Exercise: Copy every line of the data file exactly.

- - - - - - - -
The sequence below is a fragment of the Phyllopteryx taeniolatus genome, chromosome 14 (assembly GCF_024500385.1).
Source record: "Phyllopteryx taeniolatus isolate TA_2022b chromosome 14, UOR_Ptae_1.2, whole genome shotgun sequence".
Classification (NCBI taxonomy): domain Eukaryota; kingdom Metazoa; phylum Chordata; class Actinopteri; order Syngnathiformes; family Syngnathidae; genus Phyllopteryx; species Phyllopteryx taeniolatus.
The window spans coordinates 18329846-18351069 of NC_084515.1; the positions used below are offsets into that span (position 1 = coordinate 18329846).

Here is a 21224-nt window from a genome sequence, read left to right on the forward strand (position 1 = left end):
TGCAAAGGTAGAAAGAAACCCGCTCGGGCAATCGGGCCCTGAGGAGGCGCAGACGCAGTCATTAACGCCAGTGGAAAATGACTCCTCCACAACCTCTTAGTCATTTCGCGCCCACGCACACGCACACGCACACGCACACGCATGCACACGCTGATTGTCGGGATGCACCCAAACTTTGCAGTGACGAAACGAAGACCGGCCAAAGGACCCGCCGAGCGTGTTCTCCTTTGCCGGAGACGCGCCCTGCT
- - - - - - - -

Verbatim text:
The sequence below is a fragment of the Phyllopteryx taeniolatus genome, chromosome 14 (assembly GCF_024500385.1).
Source record: "Phyllopteryx taeniolatus isolate TA_2022b chromosome 14, UOR_Ptae_1.2, whole genome shotgun sequence".
Classification (NCBI taxonomy): domain Eukaryota; kingdom Metazoa; phylum Chordata; class Actinopteri; order Syngnathiformes; family Syngnathidae; genus Phyllopteryx; species Phyllopteryx taeniolatus.
The window spans coordinates 18329846-18351069 of NC_084515.1; the positions used below are offsets into that span (position 1 = coordinate 18329846).

Here is a 21224-nt window from a genome sequence, read left to right on the forward strand (position 1 = left end):
TGCAAAGGTAGAAAGAAACCCGCTCGGGCAATCGGGCCCTGAGGAGGCGCAGACGCAGTCATTAACGCCAGTGGAAAATGACTCCTCCACAACCTCTTAGTCATTTCGCGCCCACGCACACGCACACGCACACGCACACGCATGCACACGCTGATTGTCGGGATGCACCCAAACTTTGCAGTGACGAAACGAAGACCGGCCAAAGGACCCGCCGAGCGTGTTCTCCTTTGCCGGAGACGCGCCCTGCT